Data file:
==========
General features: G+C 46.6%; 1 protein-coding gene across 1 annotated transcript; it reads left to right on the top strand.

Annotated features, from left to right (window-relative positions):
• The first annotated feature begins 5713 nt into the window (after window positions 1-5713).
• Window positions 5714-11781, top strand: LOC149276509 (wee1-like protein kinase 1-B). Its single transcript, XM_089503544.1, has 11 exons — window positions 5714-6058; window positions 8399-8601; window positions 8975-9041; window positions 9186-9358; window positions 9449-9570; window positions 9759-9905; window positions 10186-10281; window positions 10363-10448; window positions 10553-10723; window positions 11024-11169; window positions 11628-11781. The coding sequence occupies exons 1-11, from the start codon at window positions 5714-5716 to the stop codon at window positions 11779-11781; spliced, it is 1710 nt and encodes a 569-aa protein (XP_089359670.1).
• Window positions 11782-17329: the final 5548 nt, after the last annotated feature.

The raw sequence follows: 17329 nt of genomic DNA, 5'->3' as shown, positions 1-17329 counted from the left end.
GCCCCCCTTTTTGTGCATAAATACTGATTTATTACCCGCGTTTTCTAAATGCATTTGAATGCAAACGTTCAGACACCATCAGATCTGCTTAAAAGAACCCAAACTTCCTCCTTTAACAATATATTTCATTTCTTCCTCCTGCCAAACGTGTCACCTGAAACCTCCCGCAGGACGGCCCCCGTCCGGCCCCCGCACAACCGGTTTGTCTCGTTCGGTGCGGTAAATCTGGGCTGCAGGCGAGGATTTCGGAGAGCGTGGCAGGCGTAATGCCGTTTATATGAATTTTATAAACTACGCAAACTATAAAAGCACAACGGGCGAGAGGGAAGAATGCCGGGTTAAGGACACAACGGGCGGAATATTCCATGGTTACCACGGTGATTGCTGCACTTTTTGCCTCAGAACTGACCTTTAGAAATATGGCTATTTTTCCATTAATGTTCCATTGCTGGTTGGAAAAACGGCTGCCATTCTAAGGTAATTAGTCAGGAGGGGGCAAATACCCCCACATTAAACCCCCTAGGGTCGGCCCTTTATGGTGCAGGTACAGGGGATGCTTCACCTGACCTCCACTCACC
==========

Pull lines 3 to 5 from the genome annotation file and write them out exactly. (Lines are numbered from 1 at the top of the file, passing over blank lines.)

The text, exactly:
• The first annotated feature begins 5713 nt into the window (after window positions 1-5713).
• Window positions 5714-11781, top strand: LOC149276509 (wee1-like protein kinase 1-B). Its single transcript, XM_089503544.1, has 11 exons — window positions 5714-6058; window positions 8399-8601; window positions 8975-9041; window positions 9186-9358; window positions 9449-9570; window positions 9759-9905; window positions 10186-10281; window positions 10363-10448; window positions 10553-10723; window positions 11024-11169; window positions 11628-11781. The coding sequence occupies exons 1-11, from the start codon at window positions 5714-5716 to the stop codon at window positions 11779-11781; spliced, it is 1710 nt and encodes a 569-aa protein (XP_089359670.1).
• Window positions 11782-17329: the final 5548 nt, after the last annotated feature.